Home Can wearable technology help the elderly?

Can wearable technology help the elderly?

Recent studies indicate that by 2030 the United States population will be comprised of around 74 million elderly individuals.  Such a percentage is reason to look at new senior health solutions that can provide proper, swift and affordable care.

Adults are living longer lives now, and they are experiencing new health, economic and living struggles.  With many of the elderly experiencing health problems that include poor mobility, vision loss, hearing loss, communication barriers and memory loss, wearable technology can be helpful.

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Wearable technology is already commonplace among younger people to keep track of exercise, diet and other health issues.  Major brands are now beginning to focus on older generations, with the hope of assisting them through smart products that can help them manage their health too.

A few smart technology gadgets that could be of help include smart glasses for poor eyesight caused by macular degeneration, and trackers that record heartbeat to discover any abnormalities and possible issues.  Wearable sensors could also detect dehydration and balance issues, which could help minimize injuries from falling.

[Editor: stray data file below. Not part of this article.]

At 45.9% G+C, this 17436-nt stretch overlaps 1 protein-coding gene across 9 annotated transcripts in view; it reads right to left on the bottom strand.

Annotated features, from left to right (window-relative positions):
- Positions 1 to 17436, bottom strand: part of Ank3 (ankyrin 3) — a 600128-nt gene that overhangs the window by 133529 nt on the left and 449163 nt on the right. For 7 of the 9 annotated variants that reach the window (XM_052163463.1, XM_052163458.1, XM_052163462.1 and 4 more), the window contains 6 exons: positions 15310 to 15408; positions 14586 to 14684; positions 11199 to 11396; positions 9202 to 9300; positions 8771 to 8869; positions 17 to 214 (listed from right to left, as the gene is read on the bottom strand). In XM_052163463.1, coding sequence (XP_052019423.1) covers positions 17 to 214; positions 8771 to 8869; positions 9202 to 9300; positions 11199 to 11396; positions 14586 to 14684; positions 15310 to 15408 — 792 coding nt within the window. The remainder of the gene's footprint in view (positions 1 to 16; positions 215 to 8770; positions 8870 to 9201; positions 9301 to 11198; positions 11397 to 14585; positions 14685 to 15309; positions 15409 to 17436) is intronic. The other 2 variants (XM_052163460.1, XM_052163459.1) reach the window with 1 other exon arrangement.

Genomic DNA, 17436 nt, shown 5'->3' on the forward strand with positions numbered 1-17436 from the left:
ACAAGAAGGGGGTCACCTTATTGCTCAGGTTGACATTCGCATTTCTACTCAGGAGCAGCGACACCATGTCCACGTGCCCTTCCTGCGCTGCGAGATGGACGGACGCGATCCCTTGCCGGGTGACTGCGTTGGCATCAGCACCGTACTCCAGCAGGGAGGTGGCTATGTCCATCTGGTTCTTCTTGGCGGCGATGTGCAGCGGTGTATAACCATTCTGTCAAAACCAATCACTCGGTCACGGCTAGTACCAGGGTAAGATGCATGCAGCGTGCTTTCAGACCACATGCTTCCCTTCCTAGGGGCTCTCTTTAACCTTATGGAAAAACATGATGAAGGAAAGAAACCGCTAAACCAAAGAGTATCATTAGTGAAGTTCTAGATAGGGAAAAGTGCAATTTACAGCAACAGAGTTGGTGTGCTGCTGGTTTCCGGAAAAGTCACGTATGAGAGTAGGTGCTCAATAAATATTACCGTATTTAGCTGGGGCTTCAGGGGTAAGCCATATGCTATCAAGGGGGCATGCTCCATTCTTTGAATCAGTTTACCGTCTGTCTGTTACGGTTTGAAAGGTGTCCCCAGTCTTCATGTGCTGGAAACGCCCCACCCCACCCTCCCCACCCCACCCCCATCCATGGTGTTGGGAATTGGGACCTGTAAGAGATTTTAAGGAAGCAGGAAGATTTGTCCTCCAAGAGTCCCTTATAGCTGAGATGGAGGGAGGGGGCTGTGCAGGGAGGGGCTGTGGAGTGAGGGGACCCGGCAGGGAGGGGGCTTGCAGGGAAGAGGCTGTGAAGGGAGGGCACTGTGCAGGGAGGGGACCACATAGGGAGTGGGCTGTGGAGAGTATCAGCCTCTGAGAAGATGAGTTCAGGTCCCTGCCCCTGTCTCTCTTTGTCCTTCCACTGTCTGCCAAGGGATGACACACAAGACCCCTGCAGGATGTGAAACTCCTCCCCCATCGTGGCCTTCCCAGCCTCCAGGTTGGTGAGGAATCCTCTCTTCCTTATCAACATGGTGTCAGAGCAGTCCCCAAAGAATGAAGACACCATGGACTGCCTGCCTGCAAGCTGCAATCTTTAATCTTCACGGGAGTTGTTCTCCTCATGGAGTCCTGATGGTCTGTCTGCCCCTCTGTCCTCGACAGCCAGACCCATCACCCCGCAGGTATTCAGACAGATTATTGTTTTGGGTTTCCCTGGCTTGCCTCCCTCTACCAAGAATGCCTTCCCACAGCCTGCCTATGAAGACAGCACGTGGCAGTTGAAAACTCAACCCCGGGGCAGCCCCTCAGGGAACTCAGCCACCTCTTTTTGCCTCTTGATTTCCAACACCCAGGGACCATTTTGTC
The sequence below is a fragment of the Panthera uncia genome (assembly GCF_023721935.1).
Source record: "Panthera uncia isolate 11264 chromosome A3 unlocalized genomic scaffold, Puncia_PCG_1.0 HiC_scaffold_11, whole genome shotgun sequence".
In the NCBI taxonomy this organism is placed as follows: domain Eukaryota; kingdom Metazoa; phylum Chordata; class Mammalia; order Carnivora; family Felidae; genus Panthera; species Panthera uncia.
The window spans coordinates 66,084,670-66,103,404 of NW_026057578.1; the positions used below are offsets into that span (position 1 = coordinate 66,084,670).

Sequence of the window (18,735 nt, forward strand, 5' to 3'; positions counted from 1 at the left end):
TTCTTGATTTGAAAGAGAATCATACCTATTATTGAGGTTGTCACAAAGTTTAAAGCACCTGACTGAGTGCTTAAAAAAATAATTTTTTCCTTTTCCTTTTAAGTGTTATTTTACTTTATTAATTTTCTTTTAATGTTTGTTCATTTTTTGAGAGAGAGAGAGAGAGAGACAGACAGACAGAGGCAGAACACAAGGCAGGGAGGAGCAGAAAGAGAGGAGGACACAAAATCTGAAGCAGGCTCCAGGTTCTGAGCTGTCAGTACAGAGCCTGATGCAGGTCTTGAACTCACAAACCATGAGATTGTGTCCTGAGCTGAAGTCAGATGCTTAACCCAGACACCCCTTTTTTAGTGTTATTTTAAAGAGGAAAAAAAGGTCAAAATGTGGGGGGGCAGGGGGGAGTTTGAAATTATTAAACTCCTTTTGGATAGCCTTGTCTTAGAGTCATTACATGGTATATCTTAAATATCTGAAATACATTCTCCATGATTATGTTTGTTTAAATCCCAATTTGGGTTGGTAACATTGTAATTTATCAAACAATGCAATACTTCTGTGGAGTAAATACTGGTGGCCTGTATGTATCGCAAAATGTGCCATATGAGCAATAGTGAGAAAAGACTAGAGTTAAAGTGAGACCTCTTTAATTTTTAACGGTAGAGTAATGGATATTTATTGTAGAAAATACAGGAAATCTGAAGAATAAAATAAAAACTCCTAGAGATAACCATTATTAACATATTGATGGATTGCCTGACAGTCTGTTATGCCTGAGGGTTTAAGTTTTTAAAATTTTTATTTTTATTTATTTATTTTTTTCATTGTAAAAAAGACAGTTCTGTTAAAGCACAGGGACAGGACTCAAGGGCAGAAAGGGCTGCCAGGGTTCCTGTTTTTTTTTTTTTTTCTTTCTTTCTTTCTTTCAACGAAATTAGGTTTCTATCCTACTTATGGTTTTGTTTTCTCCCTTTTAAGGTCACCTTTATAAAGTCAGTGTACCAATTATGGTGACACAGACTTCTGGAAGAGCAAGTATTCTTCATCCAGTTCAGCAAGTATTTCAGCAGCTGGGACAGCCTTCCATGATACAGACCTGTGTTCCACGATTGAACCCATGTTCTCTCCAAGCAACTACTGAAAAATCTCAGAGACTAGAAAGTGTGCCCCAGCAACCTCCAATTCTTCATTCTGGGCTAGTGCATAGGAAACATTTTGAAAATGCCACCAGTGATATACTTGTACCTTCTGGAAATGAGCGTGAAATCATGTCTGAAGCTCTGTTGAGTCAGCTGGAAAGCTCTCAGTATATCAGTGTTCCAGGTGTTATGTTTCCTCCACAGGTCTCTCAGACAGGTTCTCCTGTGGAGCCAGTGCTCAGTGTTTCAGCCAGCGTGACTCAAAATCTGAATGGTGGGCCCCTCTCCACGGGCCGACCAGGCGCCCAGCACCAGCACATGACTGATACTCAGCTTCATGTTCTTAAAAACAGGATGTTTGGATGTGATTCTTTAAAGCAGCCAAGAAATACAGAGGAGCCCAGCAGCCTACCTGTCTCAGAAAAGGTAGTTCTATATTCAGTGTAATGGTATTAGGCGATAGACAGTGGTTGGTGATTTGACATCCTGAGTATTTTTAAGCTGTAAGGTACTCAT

Wearable solutions for the elderly

Schrock Innovations’ Allen Band and UnaliWear’s Kanega Watch are two gadgets that assist in keeping patients safe.  The Allen Band is worn on the wrist and detects falls.  If wearers have an accident, they are required to press a button to signal that they are uninjured.  If no signal is received, caregivers are alerted.  The band also monitors heart rate, body temperature and movement.

“The most important thing to remember is you are designing technology for people who need the benefits of a device but lack the skills in many cases to use modern tech,” states the designer, Thor Schrock. “It is simply not possible to design a device that meets the expectations of a millennial while being operable by an octogenarian.”

Smart socks with attached sensors that can warn diabetics when they are at risk, and smart watches that tell patients when to take their medicine are two other wearable devices that are available.

Many other medical solutions are in the development stages as well.  Canada’s OMsignal has designed a shirt with thread-based sensors that are able to track stress levels and share vital information with family members and caregivers.

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